Similarly, Mrs. Owen Wickie wrote, “To think any one human being would want to help a 12 or 13 year old child to get an abortion without the parent’s knowledge.”[28]These letters express fear of the loss of control over youth. Furthermore, they (along with other parents) reinforced the view that parents have an intrinsic right to knowledge of their children’s sexual activity and that parents participate in any decision-making process over birth control or abortion.

Grant O. Johnston’s letter exemplifies the opposition’s point of view,

This place [the LBCIC] and its attending implications adds one one [sic] factor prevalent in our society that makes good parental teaching difficult. We are trying in our family to teach by precept and example that children are desirable, marriage vows to be honoured, chastity and moral character desirable. Permissiveness, disrespect, lack of self control cannot possibly build good strong upright citizens.[29]


Johnston’s letter, like many others, illuminate the popular values of the post war era that access to knowledge about birth control or sex education outside of the family threatened the nuclear family and, therefore, society.[30] Moreover, they believed information and referrals provided by the LBCIC would result in the destruction of parental authority.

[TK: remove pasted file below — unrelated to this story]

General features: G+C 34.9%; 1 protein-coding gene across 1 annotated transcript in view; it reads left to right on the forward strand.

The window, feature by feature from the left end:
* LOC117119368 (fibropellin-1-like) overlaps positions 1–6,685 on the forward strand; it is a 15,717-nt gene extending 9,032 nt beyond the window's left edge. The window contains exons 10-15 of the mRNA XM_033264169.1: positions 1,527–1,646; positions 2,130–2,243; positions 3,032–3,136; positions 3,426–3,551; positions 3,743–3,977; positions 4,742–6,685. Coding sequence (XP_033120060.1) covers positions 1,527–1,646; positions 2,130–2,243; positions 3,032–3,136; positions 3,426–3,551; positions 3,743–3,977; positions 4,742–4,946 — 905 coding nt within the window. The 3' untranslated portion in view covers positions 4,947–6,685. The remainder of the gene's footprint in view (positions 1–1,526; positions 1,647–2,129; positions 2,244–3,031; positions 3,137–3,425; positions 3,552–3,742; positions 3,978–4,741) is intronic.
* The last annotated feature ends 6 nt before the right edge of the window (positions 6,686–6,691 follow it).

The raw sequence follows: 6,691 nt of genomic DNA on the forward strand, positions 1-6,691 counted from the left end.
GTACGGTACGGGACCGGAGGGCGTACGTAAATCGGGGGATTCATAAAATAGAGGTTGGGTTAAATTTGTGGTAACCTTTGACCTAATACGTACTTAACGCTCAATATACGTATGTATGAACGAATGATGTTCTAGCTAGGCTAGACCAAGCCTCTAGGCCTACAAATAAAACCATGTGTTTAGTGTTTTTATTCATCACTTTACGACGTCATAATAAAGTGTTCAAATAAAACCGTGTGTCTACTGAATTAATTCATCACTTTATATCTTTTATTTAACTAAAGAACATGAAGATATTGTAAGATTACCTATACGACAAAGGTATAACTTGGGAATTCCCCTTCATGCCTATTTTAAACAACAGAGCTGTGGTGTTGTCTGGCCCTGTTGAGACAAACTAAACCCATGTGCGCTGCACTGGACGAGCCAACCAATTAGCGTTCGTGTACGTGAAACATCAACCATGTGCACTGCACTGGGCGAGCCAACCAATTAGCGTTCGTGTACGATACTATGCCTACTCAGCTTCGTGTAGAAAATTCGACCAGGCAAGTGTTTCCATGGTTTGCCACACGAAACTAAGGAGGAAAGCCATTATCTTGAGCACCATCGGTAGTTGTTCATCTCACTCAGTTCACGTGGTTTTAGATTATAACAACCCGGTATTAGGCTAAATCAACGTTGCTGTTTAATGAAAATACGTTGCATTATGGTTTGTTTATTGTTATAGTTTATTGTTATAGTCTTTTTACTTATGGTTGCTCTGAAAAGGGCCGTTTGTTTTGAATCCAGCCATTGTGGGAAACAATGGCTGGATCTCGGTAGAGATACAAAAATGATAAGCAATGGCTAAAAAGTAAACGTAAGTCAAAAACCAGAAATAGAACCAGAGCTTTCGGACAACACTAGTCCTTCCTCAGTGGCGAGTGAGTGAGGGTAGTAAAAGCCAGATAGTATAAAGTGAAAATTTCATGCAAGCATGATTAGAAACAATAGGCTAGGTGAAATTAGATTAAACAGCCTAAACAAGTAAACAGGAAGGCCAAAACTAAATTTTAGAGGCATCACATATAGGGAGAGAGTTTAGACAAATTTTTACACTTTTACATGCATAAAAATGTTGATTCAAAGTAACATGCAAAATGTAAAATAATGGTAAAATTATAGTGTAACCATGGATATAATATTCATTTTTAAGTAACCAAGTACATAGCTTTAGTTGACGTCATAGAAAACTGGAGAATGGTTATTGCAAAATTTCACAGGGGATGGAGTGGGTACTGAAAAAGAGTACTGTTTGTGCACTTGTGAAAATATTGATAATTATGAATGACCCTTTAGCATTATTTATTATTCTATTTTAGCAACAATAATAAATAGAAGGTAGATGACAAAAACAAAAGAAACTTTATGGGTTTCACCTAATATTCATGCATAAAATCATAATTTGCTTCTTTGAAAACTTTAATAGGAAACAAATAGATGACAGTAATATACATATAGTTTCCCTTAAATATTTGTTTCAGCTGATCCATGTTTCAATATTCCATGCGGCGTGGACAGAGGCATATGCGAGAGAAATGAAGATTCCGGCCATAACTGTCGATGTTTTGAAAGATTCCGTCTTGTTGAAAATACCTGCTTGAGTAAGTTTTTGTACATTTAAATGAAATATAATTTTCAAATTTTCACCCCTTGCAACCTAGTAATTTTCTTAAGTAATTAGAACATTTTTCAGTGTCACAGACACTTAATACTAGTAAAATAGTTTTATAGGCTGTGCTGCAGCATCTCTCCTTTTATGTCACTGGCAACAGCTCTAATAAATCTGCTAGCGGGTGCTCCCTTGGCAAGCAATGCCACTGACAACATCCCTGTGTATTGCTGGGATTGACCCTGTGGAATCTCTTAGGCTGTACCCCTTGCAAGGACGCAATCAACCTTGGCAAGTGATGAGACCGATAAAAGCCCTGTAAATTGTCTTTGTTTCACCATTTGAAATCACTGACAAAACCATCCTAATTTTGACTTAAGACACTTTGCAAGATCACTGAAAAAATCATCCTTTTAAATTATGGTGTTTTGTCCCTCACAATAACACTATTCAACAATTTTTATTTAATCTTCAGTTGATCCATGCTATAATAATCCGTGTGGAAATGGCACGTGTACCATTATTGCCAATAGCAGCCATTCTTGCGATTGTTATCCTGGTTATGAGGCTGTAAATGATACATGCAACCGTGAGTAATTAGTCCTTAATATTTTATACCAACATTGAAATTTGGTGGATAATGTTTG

Alternatively, letters written in support of the centre focused on how democratic access to birth control information would decrease abortions. Ultimately, the local controversy outlined in these letters reflects the larger national and international debate over birth control, abortion, and sexuality during the 1970s.  While the letters were divided in terms of opposition and support for the centre, these letters illuminate Lethbridge citizens’ views on the relationship between the LBCIC, abortion, and, in the case of the opposition, a historically specific generational perspective on parental authority and control over youth’s sexual activity.